WDTPRS: Annunciation – Lady Day

This is the eve of Feast of the Incarnation.

On 25 March we celebrate that moment when our Lord elevated our humanity by taking our human nature into an indestructible bond with His Divinity.

In the Incarnation God opened for us the path to “divinization”, His sharing of something of His own divine glory with us in the eternal happiness of heaven.

In the sin of our First Parents, offending God and loosing so many of our gifts, the whole human race sinned.  We are guilty of the sin as well, because the whole race is guilty. In justice a human being had to correct the offense, but such a correction was entirely impossible for a mere mortal human.  Such a correction required the intervention of one who was both man and God.


Here are the Collects for this beautiful Feast of the Annunciation, Lady Day, from both the older, traditional, extraordinary form of the Roman Rite and the newer, post-Conciliar, ordinary form.

You might discuss their differences, their respective strengths.


Deus, qui de beatae Mariae Virginis utero Verbum tuum, Angelo nuntiante, carnem suscipere voluisti: praesta supplicibus tuis; ut, qui vere eam Genetricem Dei credimus, eius apud te intercessionibus adiuvemur.


O God, who desired Your Word to take flesh from the womb of the blessed Virgin Mary the angel announcing it: grant to your supplicants; that we who believe truly in the Mother of God, may be helped in Your sight by her intercessions.


Deus, qui Verbum tuum in utero Virginis Mariae veritatem carnis humanae suscipere voluisti, concede, quaesumus, ut, qui Redemptorem nostrum Deum et hominem confitemur, ipsius etiam divinae naturae mereamur esse consortes.


O God, who wanted Your Word to take up the truth of human flesh in the womb of the Virgin Mary, grant, we beseech, that we, who confess our Redeemer to be God and man, may also merit to be the sharers of His divine nature.

This is of new composition, though there is a reference here to Letter 123 Ad Eudociam Augustam – “De monachis Palaestinis” of St. Pope Leo I, “the Great” (+461).

“Fides enim catholica sicut damnat Nestorum, qui in uno domino nostro Iesu Christo duas ausus est praedicare personas, ita damnat etiam Eutychen cum Dioscoro, qui ab unigenito Deo Verbo negant in utero Virginis matris veritatem carnis humanae susceptam.”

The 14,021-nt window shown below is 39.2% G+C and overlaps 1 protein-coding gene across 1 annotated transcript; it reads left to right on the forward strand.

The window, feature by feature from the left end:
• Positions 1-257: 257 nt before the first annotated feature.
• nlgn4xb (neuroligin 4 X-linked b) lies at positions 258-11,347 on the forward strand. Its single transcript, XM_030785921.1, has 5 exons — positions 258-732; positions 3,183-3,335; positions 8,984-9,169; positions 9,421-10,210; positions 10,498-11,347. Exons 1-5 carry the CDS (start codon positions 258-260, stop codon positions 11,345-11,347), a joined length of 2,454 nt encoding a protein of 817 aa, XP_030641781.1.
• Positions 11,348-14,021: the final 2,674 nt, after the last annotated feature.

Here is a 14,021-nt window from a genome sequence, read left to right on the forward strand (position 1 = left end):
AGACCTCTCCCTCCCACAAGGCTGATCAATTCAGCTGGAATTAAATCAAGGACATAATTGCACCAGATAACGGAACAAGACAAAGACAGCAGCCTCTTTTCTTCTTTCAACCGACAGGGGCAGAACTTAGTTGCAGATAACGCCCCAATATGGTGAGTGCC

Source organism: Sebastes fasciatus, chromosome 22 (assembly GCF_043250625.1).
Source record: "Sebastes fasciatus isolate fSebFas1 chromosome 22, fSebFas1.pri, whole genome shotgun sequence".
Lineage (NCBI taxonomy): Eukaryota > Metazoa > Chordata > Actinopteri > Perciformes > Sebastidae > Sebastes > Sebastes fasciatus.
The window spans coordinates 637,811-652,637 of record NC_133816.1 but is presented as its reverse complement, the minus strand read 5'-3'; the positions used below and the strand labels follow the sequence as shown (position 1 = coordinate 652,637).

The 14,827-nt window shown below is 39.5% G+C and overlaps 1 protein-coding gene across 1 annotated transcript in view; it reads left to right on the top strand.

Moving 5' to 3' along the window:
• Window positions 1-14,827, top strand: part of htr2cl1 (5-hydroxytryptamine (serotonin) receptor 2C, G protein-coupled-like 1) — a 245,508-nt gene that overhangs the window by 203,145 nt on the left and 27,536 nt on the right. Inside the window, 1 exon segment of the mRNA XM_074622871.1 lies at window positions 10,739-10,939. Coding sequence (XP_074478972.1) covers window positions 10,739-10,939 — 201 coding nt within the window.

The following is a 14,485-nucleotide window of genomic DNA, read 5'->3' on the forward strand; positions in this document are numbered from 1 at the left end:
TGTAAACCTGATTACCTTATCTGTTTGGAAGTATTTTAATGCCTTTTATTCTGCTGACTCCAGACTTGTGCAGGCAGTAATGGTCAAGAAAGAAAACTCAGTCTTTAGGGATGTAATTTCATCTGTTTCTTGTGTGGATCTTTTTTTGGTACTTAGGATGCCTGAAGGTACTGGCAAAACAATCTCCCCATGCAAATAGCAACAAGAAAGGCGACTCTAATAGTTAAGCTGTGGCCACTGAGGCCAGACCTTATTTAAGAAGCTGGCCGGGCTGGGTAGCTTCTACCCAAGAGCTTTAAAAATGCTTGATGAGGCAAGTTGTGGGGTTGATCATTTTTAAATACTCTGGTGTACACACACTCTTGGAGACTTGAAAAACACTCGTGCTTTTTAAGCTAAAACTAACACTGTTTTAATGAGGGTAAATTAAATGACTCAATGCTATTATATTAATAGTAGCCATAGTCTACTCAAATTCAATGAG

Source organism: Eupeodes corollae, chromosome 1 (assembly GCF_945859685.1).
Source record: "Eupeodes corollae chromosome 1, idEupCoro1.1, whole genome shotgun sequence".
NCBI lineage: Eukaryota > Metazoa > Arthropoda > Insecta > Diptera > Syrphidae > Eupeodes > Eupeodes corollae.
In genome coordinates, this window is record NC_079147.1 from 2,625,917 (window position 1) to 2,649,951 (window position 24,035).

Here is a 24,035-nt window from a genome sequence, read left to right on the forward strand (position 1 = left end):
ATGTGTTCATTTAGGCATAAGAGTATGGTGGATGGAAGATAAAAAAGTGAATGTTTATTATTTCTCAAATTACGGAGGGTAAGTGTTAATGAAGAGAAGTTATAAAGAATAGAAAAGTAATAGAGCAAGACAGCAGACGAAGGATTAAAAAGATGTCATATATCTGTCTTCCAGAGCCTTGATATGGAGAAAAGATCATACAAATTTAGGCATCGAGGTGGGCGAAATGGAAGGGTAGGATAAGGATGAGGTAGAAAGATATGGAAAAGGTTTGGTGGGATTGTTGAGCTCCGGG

By His Incarnation, the Word made man, Jesus the Lord and Savior, not only began to save us from our sins in His earthly ministry, but began also the mysterious revelation of man more fully to himself (cf. GS 22).

Part of the Lord’s mission was also to teach man more fully who He is in the beauty of His own Person.  However, He did not begin to do this only from the beginning of His public ministry.  He began this from the very moment of the Incarnation.

Remember: From the instant of His conception, the Word made flesh begins to teach man more fully who man is.

Light from Light sheds light on the dignity of man, God’s image, from the instant of conception, from man’s humblest beginning.

A few years ago, the artist Daniel Mitsui made a beautiful Annunciation.  Click it to visit his site.  HERE and the image itself.

And for our edification, listen to the monks at Le Barroux singing at 1st Vespers of this wonderful feast!


About Fr. John Zuhlsdorf

Fr. Z is the guy who runs this blog. o{]:¬)
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  1. Long-Skirts says:


    There can be no peace
    If not of good will
    There can be no race
    For those who stand still.

    Only she
    Full of grace
    Could share in the miracle
    Without disgrace.

    To magnify
    Her soul prepared
    By God, her spirit
    Never ensnared.

    “Blessed art thou…”
    Gabriel hailed —
    And at that moment
    The enemy railed.

    For he remembered
    The garden free
    ‘Tween him and the woman

    But who the woman?
    God did not tell —
    Then Mary’s “Fiat”
    Shook the depths of Hell.

    And Satan screamed
    Turned on a wing
    To offer some peace
    And will good to a King.

    Peace for Herod
    And much good willed —
    “My RIGHT if even
    Some Innocents killed.”

  2. Facta Non Verba says:

    Say a prayer for religious liberty tomorrow, as the Supreme Court will be hearing oral arguments on the corporate challenge to the HHS mandate (the Hobby Lobby case).

  3. Sonshine135 says:

    Angelus ad virginem subintrans in conclave. Virginis formidinem demulcens inquit “Ave.” Ave regina virginum, coeli terraeque dominum concipies et paries intacta salutem hominum. Tu porta coeli facta medela criminum.

    One of my favorite hymns!

  4. Sieber says:

    Don’t forget to genuflect, it’s only twice a year!